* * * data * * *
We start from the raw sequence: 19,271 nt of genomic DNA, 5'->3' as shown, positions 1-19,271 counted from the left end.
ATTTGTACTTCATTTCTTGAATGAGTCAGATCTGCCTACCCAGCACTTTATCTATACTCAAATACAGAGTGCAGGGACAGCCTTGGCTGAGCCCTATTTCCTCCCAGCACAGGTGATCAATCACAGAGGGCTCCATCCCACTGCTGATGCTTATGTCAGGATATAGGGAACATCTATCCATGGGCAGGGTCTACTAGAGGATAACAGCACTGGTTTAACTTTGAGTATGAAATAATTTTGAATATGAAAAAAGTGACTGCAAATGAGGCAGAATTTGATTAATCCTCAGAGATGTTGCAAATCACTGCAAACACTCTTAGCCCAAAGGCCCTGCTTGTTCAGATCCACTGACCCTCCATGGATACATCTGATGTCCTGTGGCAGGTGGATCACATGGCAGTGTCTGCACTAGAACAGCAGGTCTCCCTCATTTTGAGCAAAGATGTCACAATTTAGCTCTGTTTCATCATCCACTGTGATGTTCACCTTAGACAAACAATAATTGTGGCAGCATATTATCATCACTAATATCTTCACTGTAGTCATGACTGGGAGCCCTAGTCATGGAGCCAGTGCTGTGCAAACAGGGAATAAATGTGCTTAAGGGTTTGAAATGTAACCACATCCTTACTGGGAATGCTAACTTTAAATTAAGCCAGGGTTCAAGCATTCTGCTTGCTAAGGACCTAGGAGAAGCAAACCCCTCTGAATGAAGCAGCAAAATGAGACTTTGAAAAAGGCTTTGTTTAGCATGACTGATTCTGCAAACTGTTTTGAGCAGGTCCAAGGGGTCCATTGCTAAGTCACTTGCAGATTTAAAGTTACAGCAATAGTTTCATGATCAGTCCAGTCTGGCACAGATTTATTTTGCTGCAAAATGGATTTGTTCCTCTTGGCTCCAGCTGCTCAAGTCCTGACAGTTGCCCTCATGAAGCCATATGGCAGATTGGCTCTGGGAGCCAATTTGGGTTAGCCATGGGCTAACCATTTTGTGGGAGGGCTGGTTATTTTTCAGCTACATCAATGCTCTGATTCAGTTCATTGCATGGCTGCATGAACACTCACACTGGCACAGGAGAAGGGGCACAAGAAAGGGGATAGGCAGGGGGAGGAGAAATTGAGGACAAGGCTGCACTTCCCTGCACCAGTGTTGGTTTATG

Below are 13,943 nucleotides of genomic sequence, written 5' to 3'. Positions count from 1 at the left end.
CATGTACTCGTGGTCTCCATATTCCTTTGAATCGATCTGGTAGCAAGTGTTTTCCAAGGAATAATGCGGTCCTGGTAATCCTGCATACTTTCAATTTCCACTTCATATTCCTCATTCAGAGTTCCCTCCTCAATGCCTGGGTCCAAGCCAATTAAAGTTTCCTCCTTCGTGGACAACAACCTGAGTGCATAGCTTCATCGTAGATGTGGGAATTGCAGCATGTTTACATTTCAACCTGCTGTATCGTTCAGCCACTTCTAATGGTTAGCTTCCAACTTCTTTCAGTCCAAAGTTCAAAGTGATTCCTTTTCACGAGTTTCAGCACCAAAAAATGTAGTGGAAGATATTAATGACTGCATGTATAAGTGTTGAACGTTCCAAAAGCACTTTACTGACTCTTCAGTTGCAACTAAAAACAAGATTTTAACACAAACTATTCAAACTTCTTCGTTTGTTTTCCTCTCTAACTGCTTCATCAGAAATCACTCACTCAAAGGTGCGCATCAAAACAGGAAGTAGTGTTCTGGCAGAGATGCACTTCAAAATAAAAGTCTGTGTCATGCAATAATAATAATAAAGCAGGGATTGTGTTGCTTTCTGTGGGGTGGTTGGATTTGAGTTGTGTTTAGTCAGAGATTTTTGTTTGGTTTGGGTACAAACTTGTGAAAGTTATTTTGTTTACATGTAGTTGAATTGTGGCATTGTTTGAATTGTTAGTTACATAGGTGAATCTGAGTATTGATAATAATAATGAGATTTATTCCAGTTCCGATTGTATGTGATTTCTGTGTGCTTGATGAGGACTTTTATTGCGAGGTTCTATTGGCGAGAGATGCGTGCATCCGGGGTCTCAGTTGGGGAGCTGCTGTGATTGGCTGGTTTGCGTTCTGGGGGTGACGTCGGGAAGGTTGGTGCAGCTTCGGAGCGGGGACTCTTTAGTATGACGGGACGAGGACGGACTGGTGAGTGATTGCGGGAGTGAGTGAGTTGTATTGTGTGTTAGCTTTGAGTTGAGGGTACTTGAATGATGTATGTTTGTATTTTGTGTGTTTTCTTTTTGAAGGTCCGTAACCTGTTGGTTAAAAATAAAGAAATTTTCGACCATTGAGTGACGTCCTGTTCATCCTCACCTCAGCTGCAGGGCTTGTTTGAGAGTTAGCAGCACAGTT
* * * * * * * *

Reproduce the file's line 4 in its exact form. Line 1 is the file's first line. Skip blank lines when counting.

CATGTACTCGTGGTCTCCATATTCCTTTGAATCGATCTGGTAGCAAGTGTTTTCCAAGGAATAATGCGGTCCTGGTAATCCTGCATACTTTCAATTTCCACTTCATATTCCTCATTCAGAGTTCCCTCCTCAATGCCTGGGTCCAAGCCAATTAAAGTTTCCTCCTTCGTGGACAACAACCTGAGTGCATAGCTTCATCGTAGATGTGGGAATTGCAGCATGTTTACATTTCAACCTGCTGTATCGTTCAGCCACTTCTAATGGTTAGCTTCCAACTTCTTTCAGTCCAAAGTTCAAAGTGATTCCTTTTCACGAGTTTCAGCACCAAAAAATGTAGTGGAAGATATTAATGACTGCATGTATAAGTGTTGAACGTTCCAAAAGCACTTTACTGACTCTTCAGTTGCAACTAAAAACAAGATTTTAACACAAACTATTCAAACTTCTTCGTTTGTTTTCCTCTCTAACTGCTTCATCAGAAATCACTCACTCAAAGGTGCGCATCAAAACAGGAAGTAGTGTTCTGGCAGAGATGCACTTCAAAATAAAAGTCTGTGTCATGCAATAATAATAATAAAGCAGGGATTGTGTTGCTTTCTGTGGGGTGGTTGGATTTGAGTTGTGTTTAGTCAGAGATTTTTGTTTGGTTTGGGTACAAACTTGTGAAAGTTATTTTGTTTACATGTAGTTGAATTGTGGCATTGTTTGAATTGTTAGTTACATAGGTGAATCTGAGTATTGATAATAATAATGAGATTTATTCCAGTTCCGATTGTATGTGATTTCTGTGTGCTTGATGAGGACTTTTATTGCGAGGTTCTATTGGCGAGAGATGCGTGCATCCGGGGTCTCAGTTGGGGAGCTGCTGTGATTGGCTGGTTTGCGTTCTGGGGGTGACGTCGGGAAGGTTGGTGCAGCTTCGGAGCGGGGACTCTTTAGTATGACGGGACGAGGACGGACTGGTGAGTGATTGCGGGAGTGAGTGAGTTGTATTGTGTGTTAGCTTTGAGTTGAGGGTACTTGAATGATGTATGTTTGTATTTTGTGTGTTTTCTTTTTGAAGGTCCGTAACCTGTTGGTTAAAAATAAAGAAATTTTCGACCATTGAGTGACGTCCTGTTCATCCTCACCTCAGCTGCAGGGCTTGTTTGAGAGTTAGCAGCACAGTT